Community newspapers lost in the mail, an ongoing issue

by John Derr, Publisher
Posted 9/23/21

On September 14th, I sent an email to the U.S. Postmaster General, Louis DeJoy.  Because I couldn’t trust the USPS to deliver a letter to him.

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Community newspapers lost in the mail, an ongoing issue

Posted

On September 14th, I sent an email to the U.S. Postmaster General, Louis DeJoy.  Why did I email Louis DeJoy? Because I couldn’t trust the USPS to deliver a letter to him.

September 14th was a Tuesday, and the September 9th issue of the Chestnut Hill Local still had not been dropped at local post offices for delivery to subscribers despite having been received at the Business Mail Entry Unit (BMEU) on Lindbergh Boulevard as per usual the previous Tuesday night. (Here’s a thought, perhaps Lindbergh Blvd. should be renamed for ill-fated aviator Amelia Earhart as a warning that mail that is dropped there may never be seen again.) A week went by without any answers regarding the whereabouts of the September 9th Chestnut Hill Local.  Emails and phone calls were unreturned.

Such service has, unbelievably, become unsurprising. There have been ongoing issues with the delivery of the Local in certain areas for several months. A few months ago, some subscribers in Wyndmoor and Flourtown did not receive their Locals for four weeks, then received them all in one day.  Back in December, nearly 10,000 copies of the premiere issue of Wissahickon Magazine sat at that same BMEU for as many as six weeks before they reached their intended homes.

If we were the only community newspaper dealing with this continuing problem, that would be bad enough. But the inability of the post office to provide consistent delivery service is yet another, and perhaps the most severe, existential threat to community newspapers. Larger daily newspapers, such as the Inquirer and Daily News, hire contract workers to deliver their products.  Smaller, weekly papers do not have that option.  Newspapers like the Local must depend on an accurate and efficient postal system.

The USPS has demonstrated accuracy and efficiency in one area: postage is deducted from our account with the swift proficiency of a Swiss timepiece. Unfortunately, some other parts of the operation are more comparable to a Casio.  (Mail carriers, excluded. They can’t deliver what’s not provided to them.)

It is imperative to community newspapers and other businesses and citizens across the country that the USPS gets its act together quickly.  I have picked on Louis DeJoy, but he inherited a mess. However, his effort to clean it up has made things worse, like he discovered an ink stain on his shirt and tried to blot it up with a wet cloth.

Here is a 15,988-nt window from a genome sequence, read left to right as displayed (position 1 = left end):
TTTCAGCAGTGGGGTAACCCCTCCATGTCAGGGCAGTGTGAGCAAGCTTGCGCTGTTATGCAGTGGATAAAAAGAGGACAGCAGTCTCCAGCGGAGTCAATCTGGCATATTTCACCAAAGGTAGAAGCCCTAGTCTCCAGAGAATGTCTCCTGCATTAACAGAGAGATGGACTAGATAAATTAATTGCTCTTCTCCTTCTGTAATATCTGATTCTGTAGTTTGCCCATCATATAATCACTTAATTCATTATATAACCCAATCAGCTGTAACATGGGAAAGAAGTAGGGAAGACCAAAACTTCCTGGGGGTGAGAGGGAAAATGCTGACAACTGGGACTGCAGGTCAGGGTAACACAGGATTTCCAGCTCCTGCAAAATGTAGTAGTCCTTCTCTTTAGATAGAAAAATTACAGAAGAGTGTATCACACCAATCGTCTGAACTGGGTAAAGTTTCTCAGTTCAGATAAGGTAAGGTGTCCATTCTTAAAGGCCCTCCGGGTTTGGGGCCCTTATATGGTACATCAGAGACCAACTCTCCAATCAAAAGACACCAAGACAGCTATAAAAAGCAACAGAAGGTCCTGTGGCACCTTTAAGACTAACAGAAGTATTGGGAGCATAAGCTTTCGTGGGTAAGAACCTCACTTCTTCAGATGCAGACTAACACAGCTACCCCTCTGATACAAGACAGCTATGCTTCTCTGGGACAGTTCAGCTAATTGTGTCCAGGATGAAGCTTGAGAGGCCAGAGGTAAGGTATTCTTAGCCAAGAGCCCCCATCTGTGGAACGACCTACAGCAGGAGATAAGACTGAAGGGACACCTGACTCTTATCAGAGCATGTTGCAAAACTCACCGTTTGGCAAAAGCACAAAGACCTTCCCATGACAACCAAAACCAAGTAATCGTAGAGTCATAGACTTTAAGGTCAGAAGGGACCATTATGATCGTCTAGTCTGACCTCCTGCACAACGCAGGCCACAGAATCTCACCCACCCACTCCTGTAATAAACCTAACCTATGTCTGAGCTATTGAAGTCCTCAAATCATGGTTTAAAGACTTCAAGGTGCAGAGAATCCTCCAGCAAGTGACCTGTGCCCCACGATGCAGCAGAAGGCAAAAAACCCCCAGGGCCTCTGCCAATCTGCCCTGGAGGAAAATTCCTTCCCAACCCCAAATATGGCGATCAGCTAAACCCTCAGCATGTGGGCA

At least with packages, there are competitors to the USPS. You can use FedEx, UPS, DHL, etc. But, there are no other options for letters, bills, newspapers, and other periodicals. Some might say, “Well, all of that should be done digitally now anyway.  Send emails, look up news online.”  Things will move that way in their time. Still, they should not be sped along by the inability for the USPS to get mail from Point A to Point B.  And, for the most part, community newspapers are not capable of surviving financially as digital-only publications.

A typical subscriber-based weekly newspaper will derive 80% of its total revenue from advertising and about 20% from circulation.  Of that advertising amount, 95% will be print advertising.  The economics aren’t that much different for daily newspapers. A significant portion of revenue is still tied to the print product. I don’t think a newspaper in Pennsylvania could survive if they had to go entirely digital right now.

After my email to Louis DeJoy, I did receive a call from Nathan King, Consumer Advocate Director for the USPS. He assured me with the sincerity of a funeral director that he would make some calls, get to the bottom of the issue, and get back to me by noon the next day.  As of this writing, I have not heard from Nathan King. I hope he was not foolish enough to test our BMEU by shipping himself to Philadelphia to check it out firsthand.

I did, however, receive a call from John Bard of the USPS Select Business Customer Support Team. I guess, if the Postal Service was a branch of the military, this would be one of their SEALs. Bard said all the right things. He empathized with our situation. He apologized for the problems. He promised to find us some answers.

I hope he calls back . . . and doesn’t just mail his findings to me.

Have you had issues any issues with the USPS?  We would like to hear from you.

John Derr
Publisher

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